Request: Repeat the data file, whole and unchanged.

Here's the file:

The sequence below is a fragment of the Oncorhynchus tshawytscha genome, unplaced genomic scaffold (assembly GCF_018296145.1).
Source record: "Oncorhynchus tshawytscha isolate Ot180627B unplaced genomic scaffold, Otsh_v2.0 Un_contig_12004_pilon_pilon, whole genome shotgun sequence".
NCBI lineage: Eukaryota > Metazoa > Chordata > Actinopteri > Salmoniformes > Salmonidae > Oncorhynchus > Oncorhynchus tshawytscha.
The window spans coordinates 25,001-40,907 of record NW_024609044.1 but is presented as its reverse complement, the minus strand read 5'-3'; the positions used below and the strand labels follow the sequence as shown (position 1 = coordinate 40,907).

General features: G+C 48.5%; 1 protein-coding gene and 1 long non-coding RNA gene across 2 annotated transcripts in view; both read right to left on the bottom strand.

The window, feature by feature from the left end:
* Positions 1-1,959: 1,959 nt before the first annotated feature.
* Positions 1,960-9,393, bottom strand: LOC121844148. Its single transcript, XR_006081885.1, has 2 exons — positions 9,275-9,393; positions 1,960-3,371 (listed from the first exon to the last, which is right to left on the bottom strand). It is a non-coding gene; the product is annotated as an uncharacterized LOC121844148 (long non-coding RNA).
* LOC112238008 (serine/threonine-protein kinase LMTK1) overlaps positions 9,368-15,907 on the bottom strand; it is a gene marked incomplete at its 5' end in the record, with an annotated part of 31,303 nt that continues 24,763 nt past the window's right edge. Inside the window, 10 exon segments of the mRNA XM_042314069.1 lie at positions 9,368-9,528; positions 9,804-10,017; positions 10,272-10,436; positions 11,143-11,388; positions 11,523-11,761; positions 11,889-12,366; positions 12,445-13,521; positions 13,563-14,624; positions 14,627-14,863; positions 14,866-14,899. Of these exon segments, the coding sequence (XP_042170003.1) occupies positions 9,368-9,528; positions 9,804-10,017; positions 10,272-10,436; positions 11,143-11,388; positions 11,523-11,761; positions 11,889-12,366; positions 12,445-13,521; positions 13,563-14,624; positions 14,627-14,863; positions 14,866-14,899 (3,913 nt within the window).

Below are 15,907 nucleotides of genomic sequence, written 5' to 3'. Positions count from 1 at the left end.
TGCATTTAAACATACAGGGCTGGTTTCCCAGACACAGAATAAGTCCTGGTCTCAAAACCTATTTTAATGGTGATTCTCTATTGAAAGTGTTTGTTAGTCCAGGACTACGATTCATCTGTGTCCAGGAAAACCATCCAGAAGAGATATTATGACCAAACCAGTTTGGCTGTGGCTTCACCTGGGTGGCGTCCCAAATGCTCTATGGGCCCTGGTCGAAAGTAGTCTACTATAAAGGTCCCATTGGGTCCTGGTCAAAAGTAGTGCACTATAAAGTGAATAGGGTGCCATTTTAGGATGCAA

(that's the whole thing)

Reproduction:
The sequence below is a fragment of the Oncorhynchus tshawytscha genome, unplaced genomic scaffold (assembly GCF_018296145.1).
Source record: "Oncorhynchus tshawytscha isolate Ot180627B unplaced genomic scaffold, Otsh_v2.0 Un_contig_12004_pilon_pilon, whole genome shotgun sequence".
NCBI lineage: Eukaryota > Metazoa > Chordata > Actinopteri > Salmoniformes > Salmonidae > Oncorhynchus > Oncorhynchus tshawytscha.
The window spans coordinates 25,001-40,907 of record NW_024609044.1 but is presented as its reverse complement, the minus strand read 5'-3'; the positions used below and the strand labels follow the sequence as shown (position 1 = coordinate 40,907).

General features: G+C 48.5%; 1 protein-coding gene and 1 long non-coding RNA gene across 2 annotated transcripts in view; both read right to left on the bottom strand.

The window, feature by feature from the left end:
* Positions 1-1,959: 1,959 nt before the first annotated feature.
* Positions 1,960-9,393, bottom strand: LOC121844148. Its single transcript, XR_006081885.1, has 2 exons — positions 9,275-9,393; positions 1,960-3,371 (listed from the first exon to the last, which is right to left on the bottom strand). It is a non-coding gene; the product is annotated as an uncharacterized LOC121844148 (long non-coding RNA).
* LOC112238008 (serine/threonine-protein kinase LMTK1) overlaps positions 9,368-15,907 on the bottom strand; it is a gene marked incomplete at its 5' end in the record, with an annotated part of 31,303 nt that continues 24,763 nt past the window's right edge. Inside the window, 10 exon segments of the mRNA XM_042314069.1 lie at positions 9,368-9,528; positions 9,804-10,017; positions 10,272-10,436; positions 11,143-11,388; positions 11,523-11,761; positions 11,889-12,366; positions 12,445-13,521; positions 13,563-14,624; positions 14,627-14,863; positions 14,866-14,899. Of these exon segments, the coding sequence (XP_042170003.1) occupies positions 9,368-9,528; positions 9,804-10,017; positions 10,272-10,436; positions 11,143-11,388; positions 11,523-11,761; positions 11,889-12,366; positions 12,445-13,521; positions 13,563-14,624; positions 14,627-14,863; positions 14,866-14,899 (3,913 nt within the window).

Below are 15,907 nucleotides of genomic sequence, written 5' to 3'. Positions count from 1 at the left end.
TGCATTTAAACATACAGGGCTGGTTTCCCAGACACAGAATAAGTCCTGGTCTCAAAACCTATTTTAATGGTGATTCTCTATTGAAAGTGTTTGTTAGTCCAGGACTACGATTCATCTGTGTCCAGGAAAACCATCCAGAAGAGATATTATGACCAAACCAGTTTGGCTGTGGCTTCACCTGGGTGGCGTCCCAAATGCTCTATGGGCCCTGGTCGAAAGTAGTCTACTATAAAGGTCCCATTGGGTCCTGGTCAAAAGTAGTGCACTATAAAGTGAATAGGGTGCCATTTTAGGATGCAA